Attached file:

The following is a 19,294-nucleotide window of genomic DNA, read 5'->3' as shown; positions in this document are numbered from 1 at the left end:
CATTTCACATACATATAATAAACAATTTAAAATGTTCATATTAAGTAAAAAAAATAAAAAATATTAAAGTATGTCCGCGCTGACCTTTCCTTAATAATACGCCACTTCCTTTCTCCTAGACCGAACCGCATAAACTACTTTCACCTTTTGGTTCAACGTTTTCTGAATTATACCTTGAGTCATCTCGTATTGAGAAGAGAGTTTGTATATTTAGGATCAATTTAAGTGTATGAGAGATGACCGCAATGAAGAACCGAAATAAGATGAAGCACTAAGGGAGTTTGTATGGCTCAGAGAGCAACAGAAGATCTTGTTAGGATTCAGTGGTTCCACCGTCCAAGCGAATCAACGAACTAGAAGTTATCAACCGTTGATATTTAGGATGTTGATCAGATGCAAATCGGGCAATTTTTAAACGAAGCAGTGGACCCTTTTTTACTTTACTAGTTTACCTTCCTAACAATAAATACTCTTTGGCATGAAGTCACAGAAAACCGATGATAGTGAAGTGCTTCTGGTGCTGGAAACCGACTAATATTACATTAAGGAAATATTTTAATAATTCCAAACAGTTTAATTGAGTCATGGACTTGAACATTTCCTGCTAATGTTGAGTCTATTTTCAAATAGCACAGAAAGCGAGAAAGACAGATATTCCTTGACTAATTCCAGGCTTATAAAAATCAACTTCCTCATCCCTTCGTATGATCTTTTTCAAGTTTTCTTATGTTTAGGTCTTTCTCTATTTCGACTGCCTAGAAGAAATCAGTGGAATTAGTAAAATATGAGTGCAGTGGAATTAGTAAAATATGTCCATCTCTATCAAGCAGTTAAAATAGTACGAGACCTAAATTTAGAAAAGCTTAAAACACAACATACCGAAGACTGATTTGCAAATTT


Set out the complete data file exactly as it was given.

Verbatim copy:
The following is a 19,294-nucleotide window of genomic DNA, read 5'->3' as shown; positions in this document are numbered from 1 at the left end:
CATTTCACATACATATAATAAACAATTTAAAATGTTCATATTAAGTAAAAAAAATAAAAAATATTAAAGTATGTCCGCGCTGACCTTTCCTTAATAATACGCCACTTCCTTTCTCCTAGACCGAACCGCATAAACTACTTTCACCTTTTGGTTCAACGTTTTCTGAATTATACCTTGAGTCATCTCGTATTGAGAAGAGAGTTTGTATATTTAGGATCAATTTAAGTGTATGAGAGATGACCGCAATGAAGAACCGAAATAAGATGAAGCACTAAGGGAGTTTGTATGGCTCAGAGAGCAACAGAAGATCTTGTTAGGATTCAGTGGTTCCACCGTCCAAGCGAATCAACGAACTAGAAGTTATCAACCGTTGATATTTAGGATGTTGATCAGATGCAAATCGGGCAATTTTTAAACGAAGCAGTGGACCCTTTTTTACTTTACTAGTTTACCTTCCTAACAATAAATACTCTTTGGCATGAAGTCACAGAAAACCGATGATAGTGAAGTGCTTCTGGTGCTGGAAACCGACTAATATTACATTAAGGAAATATTTTAATAATTCCAAACAGTTTAATTGAGTCATGGACTTGAACATTTCCTGCTAATGTTGAGTCTATTTTCAAATAGCACAGAAAGCGAGAAAGACAGATATTCCTTGACTAATTCCAGGCTTATAAAAATCAACTTCCTCATCCCTTCGTATGATCTTTTTCAAGTTTTCTTATGTTTAGGTCTTTCTCTATTTCGACTGCCTAGAAGAAATCAGTGGAATTAGTAAAATATGAGTGCAGTGGAATTAGTAAAATATGTCCATCTCTATCAAGCAGTTAAAATAGTACGAGACCTAAATTTAGAAAAGCTTAAAACACAACATACCGAAGACTGATTTGCAAATTT